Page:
The United Nations and humanitarian agencies working in war-torn Yemen are sounding the alarm over the continuing blockade of much of the country’s air, sea and land entry points by the Western-supported coalition of Gulf states, calling on them to allow lifesaving humanitarian supplies to pass to alleviate “the worst humanitarian crisis in the world.”
“While the Saudi-led military coalition has partially lifted the recent blockade of Yemen, closure of much of the country’s air, sea and land ports is making an already catastrophic situation far worse,” said a joint statement issued by World Food Programme (WFP) Executive Director David Beasley, UN Children’s Fund (UNICEF) Executive Director Anthony Lake, and World Health Organization (WHO) Director-General Tedros Adhanom Ghebreyesus.
“The space and access we need to deliver humanitarian assistance is being choked off, threatening the lives of millions of vulnerable children and families,” the statement added.
The United Nations relief wing added its voice on Friday, warning of famine-like conditions unfolding in Yemen, as a blockade on aid and other essential goods by a Saudi-led coalition fighting Houthi rebels entered its 12th day.
Over a dozen humanitarian agencies operating in Yemen said Thursday they were “outraged” by the continued blockade by the Saudi-led coalition of humanitarian and commercial supplies desperately needed for the survival of the Yemeni population.
“Ongoing obstruction by the Saudi-led coalition to the delivery of critical supplies is a measure which may amount to collective punishment of millions of Yemeni people,” said a statement signed by sixteen humanitarian agencies.
More than 20 million people, including over 11 million children in Yemen, are in need of urgent humanitarian assistance, at least 14.8 million are without basic healthcare and an outbreak of cholera has resulted in more than 900,000 suspected cases, according to the UN agencies working there.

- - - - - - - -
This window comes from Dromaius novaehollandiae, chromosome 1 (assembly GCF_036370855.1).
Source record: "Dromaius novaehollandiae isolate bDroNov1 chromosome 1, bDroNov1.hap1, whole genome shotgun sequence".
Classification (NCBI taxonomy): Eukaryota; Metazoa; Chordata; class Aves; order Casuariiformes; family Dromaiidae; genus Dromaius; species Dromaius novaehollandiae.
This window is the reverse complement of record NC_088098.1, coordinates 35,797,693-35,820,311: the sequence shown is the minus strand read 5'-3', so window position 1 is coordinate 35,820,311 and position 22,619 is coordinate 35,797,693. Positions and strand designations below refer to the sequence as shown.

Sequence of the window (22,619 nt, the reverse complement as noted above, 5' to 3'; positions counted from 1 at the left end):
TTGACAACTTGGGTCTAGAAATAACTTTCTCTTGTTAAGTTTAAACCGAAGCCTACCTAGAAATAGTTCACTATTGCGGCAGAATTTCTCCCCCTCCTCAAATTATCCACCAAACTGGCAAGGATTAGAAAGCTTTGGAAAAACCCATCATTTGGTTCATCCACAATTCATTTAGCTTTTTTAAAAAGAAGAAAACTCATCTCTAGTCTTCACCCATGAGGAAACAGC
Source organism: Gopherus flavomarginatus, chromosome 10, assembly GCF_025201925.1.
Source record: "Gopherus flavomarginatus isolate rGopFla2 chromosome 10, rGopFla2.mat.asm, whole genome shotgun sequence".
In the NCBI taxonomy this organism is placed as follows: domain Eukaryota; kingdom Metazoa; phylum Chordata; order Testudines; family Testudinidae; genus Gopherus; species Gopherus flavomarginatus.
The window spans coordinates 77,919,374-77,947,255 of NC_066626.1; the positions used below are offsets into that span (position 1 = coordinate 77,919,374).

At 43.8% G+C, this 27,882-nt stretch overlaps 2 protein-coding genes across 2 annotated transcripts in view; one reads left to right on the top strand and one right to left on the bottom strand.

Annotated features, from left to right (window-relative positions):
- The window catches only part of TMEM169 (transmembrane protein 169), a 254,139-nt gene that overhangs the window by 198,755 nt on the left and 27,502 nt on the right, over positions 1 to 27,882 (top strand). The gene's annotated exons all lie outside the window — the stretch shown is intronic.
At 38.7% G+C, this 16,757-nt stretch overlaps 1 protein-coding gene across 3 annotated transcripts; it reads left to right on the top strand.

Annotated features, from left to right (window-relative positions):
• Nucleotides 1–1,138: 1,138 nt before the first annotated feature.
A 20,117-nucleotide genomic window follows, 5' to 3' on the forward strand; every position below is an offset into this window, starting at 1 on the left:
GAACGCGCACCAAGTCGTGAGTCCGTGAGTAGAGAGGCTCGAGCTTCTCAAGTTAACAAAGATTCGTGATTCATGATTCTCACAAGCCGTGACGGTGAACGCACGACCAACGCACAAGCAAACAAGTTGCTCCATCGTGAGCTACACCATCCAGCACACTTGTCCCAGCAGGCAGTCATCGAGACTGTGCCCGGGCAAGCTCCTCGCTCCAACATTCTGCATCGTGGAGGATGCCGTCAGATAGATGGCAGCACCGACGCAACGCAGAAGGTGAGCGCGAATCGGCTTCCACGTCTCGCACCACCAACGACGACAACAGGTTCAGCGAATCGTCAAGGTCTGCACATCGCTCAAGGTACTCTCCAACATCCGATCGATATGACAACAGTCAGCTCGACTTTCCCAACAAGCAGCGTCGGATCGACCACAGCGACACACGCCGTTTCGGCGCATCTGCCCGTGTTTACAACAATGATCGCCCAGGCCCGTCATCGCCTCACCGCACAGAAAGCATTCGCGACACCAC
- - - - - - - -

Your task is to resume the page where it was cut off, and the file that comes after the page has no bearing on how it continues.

“Some 17 million people do not know where their next meal is coming from and 7 million are totally dependent on food assistance,” the statement by UN agencies said. “Severe acute malnutrition is threatening the lives of almost 400,000 children. As supplies run low, food prices rise dramatically, putting thousands more at risk.”
Since 2015, Yemen has been in a conflict between forces loyal to President Abdrabbuh Mansour Hadi supported by Saudi Arabia and most Western governments and those allied to the Houthi rebel movement, supported by Iran.
The Houthis control much of the country, including the capital Sana’a and the biggest port terminal in Hodeida. The Saudi-led coalition has accused the Houthis of smuggling weapons through Yemen’s sea, air and land entry ports and has imposed a blockade on the ports controlled by the rebels.
Yemen imports nearly 80 per cent of its food, said Kevin Dunbar, director of global programs at CARE Canada.
“Now that food aid hasn’t been able to come through these major ports, which have been blocked by the Saudis and people depend on that regular supply,” Dunbar told Radio Canada International. “So there is not enough food, fuel is not coming through as well so major cities and people are not able to use that fuel to pump clean water, and also medical supplies are running out.”
(click to listen to the full interview with Kevin Dunbar)
CARE employees in the capital tell him that the usually bustling Sana’a has turned into a quiet ghost town, Dunbar said.
Reserves of fuel are in such short supply that the cities of Hodeida, Sa’ada and Taiz have been unable to pump clean water to residents in recent days, according to the Red Cross.
This has left one million people at risk of a renewed cholera outbreak, just as the country emerges from the worst epidemic in modern times.
The World Health Agency warns other diseases are also a threat, including diphtheria, a serious infection of the nose and throat, that’s easily prevented with a vaccine.
Humanitarian groups and the UN agencies are urging all sides to reopen without delay all of the country’s ports, including those in areas held by Houthi rebels.
They say that is the only way that UN-chartered ships can deliver the vital humanitarian cargo that the population needs to survive.
Flights from the UN Humanitarian Air Service – into and out of Yemen – should be given immediate clearance to resume, the UN and humanitarian agencies say.
“Without this blockade being fully lifted and the humanitarian assistance being able to enter into the country, people are going to starve and people are going to die,” Dunbar said.
“While people in Yemen need food and water and medical supplies, what people really need is a political end of this conflict, an end to the fighting, an end to the staggering impact this is having on everyday civilians, who are just trying to go about their lives and take care of their families.”